APT group uses Exchange vulnerability to spy on hotels, businesses and governments
Cybersecurity company ESET has released new research into FamousSparrow, a cyberespionage group attacking hotels worldwide, as well as governments, international organizations, engineering companies and law firms.
The Advanced Persistent Threat (APT) group FamousSparrow has been exploiting the Microsoft Exchange vulnerability known as ProxyLogon, which allows hackers to take control of Exchange servers.
Attacks started as early as the day after patches for the ProxyLogon vulnerability were released in March 2021.
"This is another reminder that it is critical to patch internet-facing applications quickly, or, if quick patching is not possible, to not expose them to the internet at all," says Matthieu Faou, ESET researcher who uncovered FamousSparrow along with his colleague Tahseen Bin Taj.
Victims of the are located around the world, in Europe (France, Lithuania, the UK), the Middle East (Israel, Saudi Arabia), the Americas (Brazil, Canada, Guatemala), Asia (Taiwan) and Africa (Burkina Faso). Researchers believe the targeting suggests that FamousSparrow's intent is cyberespionage.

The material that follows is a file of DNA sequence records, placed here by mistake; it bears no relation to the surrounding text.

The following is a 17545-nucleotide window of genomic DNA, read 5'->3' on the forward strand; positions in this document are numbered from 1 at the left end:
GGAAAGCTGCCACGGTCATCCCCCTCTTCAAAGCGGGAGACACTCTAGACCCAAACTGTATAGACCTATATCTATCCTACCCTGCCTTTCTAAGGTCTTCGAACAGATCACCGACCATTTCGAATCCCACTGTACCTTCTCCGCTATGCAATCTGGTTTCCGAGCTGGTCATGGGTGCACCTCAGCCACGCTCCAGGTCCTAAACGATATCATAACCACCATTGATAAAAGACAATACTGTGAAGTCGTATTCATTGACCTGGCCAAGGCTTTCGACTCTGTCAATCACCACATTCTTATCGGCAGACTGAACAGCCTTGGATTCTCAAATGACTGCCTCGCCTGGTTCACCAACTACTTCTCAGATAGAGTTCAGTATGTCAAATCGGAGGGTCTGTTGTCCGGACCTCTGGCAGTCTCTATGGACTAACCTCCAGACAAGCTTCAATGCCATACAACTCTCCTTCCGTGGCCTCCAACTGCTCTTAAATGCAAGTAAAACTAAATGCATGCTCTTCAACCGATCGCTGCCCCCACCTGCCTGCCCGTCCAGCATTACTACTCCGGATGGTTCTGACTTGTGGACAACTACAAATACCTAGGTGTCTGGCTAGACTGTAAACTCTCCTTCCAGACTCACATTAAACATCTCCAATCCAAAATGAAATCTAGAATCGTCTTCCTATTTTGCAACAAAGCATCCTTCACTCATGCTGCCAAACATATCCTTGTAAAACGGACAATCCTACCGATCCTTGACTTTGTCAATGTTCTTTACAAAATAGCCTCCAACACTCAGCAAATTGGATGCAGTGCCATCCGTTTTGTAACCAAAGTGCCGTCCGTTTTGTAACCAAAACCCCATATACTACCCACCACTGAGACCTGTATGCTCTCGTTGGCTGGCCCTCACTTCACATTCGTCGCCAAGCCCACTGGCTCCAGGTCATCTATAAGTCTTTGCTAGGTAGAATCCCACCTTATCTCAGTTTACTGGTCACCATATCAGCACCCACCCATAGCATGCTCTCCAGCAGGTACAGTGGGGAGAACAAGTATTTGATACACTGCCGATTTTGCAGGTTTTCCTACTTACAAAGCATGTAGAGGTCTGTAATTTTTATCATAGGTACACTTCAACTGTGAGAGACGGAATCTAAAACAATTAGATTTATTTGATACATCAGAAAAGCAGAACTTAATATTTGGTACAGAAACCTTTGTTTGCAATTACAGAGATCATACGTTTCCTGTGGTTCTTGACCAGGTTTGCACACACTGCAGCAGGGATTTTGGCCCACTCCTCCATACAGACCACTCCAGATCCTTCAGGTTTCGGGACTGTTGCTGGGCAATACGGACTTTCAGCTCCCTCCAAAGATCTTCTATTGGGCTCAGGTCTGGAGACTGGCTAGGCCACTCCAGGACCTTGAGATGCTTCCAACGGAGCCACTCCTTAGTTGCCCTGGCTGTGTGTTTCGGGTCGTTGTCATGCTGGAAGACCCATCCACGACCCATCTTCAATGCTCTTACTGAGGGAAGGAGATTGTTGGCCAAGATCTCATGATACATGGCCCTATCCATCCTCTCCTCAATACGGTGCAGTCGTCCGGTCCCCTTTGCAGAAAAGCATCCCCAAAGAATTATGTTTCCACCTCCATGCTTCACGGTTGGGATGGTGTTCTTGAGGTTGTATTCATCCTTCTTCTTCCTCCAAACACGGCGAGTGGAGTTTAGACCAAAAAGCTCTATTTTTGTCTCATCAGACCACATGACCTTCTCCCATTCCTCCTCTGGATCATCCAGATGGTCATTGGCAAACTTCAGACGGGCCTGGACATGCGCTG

Although a separate entity it's believed that FamousSparrow also has links to other known APT groups. It's believed to have been active since 2019.
"FamousSparrow is currently the only user of a custom backdoor that we discovered in the investigation and called SparrowDoor," explains ESET researcher Tahseen Bin Taj. "The group also uses two custom versions of Mimikatz. The presence of any of these custom malicious tools could be used to connect incidents to FamousSparrow."
You can read more about the attack and how it works on the ESET blog.